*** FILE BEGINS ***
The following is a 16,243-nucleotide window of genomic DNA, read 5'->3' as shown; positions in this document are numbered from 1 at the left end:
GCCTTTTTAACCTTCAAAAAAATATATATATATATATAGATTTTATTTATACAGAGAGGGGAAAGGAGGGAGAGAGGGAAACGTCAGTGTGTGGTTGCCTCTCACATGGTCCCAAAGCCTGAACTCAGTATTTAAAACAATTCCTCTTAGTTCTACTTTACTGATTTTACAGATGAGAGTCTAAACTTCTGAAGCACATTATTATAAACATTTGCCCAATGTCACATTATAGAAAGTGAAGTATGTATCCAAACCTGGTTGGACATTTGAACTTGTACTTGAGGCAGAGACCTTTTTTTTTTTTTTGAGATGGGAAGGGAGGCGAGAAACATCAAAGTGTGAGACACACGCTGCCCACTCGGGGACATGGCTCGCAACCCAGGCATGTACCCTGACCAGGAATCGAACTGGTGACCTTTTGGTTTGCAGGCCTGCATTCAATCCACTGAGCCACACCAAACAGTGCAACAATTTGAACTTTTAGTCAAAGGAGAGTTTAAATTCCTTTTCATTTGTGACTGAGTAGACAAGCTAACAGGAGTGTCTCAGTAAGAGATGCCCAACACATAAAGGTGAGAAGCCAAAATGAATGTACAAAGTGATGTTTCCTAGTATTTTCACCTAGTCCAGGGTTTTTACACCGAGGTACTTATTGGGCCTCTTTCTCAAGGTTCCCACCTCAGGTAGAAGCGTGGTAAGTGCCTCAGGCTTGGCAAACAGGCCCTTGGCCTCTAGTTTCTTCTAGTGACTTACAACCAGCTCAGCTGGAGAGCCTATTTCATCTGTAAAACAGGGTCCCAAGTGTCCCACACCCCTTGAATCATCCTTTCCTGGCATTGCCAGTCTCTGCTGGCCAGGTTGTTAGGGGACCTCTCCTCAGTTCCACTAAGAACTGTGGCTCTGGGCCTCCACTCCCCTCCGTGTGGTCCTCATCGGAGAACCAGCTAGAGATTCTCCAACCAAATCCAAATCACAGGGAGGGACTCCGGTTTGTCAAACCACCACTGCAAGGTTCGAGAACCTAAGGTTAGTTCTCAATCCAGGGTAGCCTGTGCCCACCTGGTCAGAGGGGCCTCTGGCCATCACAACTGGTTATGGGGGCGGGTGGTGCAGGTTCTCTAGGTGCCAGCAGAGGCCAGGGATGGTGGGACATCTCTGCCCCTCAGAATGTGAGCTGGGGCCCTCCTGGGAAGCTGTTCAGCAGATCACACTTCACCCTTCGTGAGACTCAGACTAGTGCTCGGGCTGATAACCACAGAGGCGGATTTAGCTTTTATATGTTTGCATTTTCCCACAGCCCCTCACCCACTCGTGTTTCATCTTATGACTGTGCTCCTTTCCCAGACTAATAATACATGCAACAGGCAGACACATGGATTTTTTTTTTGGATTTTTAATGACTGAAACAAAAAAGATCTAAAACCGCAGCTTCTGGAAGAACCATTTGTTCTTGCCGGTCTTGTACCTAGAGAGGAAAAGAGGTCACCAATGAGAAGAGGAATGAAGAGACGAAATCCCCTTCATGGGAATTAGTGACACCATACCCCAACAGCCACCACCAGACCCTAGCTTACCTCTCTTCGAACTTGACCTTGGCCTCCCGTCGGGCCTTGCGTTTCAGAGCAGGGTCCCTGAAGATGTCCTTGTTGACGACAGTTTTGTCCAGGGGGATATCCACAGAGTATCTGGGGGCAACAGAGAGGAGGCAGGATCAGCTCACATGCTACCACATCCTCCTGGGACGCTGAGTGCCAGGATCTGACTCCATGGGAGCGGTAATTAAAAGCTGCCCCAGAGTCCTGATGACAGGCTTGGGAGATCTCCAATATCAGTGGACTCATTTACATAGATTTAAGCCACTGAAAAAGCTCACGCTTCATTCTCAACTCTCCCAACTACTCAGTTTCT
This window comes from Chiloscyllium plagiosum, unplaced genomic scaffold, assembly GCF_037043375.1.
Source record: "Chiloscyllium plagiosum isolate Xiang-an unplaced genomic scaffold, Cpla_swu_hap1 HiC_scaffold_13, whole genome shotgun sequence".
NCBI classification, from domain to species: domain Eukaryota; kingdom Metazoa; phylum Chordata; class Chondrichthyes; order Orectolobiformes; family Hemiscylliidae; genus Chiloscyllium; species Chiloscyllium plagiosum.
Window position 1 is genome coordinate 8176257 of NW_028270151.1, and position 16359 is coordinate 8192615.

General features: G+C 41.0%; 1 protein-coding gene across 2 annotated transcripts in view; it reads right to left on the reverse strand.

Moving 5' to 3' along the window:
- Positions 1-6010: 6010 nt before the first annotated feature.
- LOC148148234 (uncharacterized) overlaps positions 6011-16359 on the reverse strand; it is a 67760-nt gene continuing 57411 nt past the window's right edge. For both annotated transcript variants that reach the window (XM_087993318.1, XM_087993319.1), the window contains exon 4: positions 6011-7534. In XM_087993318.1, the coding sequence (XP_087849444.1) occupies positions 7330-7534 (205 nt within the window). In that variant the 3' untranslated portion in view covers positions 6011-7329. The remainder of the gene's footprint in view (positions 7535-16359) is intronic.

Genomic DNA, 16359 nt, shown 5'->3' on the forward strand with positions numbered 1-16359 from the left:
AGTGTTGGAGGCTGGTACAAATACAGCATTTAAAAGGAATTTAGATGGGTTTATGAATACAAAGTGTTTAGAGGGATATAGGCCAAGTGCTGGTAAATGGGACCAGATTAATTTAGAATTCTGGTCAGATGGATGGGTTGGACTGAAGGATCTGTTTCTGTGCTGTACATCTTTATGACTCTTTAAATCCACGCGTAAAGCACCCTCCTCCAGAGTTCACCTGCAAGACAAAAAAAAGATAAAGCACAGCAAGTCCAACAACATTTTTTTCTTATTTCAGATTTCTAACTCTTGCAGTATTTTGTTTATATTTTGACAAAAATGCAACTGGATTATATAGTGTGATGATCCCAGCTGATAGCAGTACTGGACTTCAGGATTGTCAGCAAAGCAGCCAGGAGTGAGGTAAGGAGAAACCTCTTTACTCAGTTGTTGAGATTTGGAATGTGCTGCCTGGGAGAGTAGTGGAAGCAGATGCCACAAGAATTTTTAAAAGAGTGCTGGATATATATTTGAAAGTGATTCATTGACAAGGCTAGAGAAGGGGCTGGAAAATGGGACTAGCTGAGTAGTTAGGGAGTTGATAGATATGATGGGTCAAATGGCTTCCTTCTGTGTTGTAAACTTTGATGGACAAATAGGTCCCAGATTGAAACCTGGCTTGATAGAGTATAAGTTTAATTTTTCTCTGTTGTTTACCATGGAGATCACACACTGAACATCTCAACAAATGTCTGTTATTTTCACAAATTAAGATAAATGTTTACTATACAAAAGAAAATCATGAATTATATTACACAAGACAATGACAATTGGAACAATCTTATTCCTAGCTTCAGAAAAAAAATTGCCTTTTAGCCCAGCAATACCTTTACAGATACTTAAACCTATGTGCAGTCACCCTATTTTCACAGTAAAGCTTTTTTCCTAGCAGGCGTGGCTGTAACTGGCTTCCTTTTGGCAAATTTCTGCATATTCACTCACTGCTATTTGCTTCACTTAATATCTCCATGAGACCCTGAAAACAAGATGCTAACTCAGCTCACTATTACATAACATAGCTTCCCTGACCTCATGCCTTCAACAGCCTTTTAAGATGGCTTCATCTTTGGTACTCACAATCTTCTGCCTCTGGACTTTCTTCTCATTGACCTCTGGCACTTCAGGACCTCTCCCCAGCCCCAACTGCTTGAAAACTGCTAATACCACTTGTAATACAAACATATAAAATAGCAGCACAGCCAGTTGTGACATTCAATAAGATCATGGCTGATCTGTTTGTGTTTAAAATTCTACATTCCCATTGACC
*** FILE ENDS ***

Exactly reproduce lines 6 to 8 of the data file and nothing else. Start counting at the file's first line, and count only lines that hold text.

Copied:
Window position 1 is genome coordinate 8176257 of NW_028270151.1, and position 16359 is coordinate 8192615.

General features: G+C 41.0%; 1 protein-coding gene across 2 annotated transcripts in view; it reads right to left on the reverse strand.

Moving 5' to 3' along the window: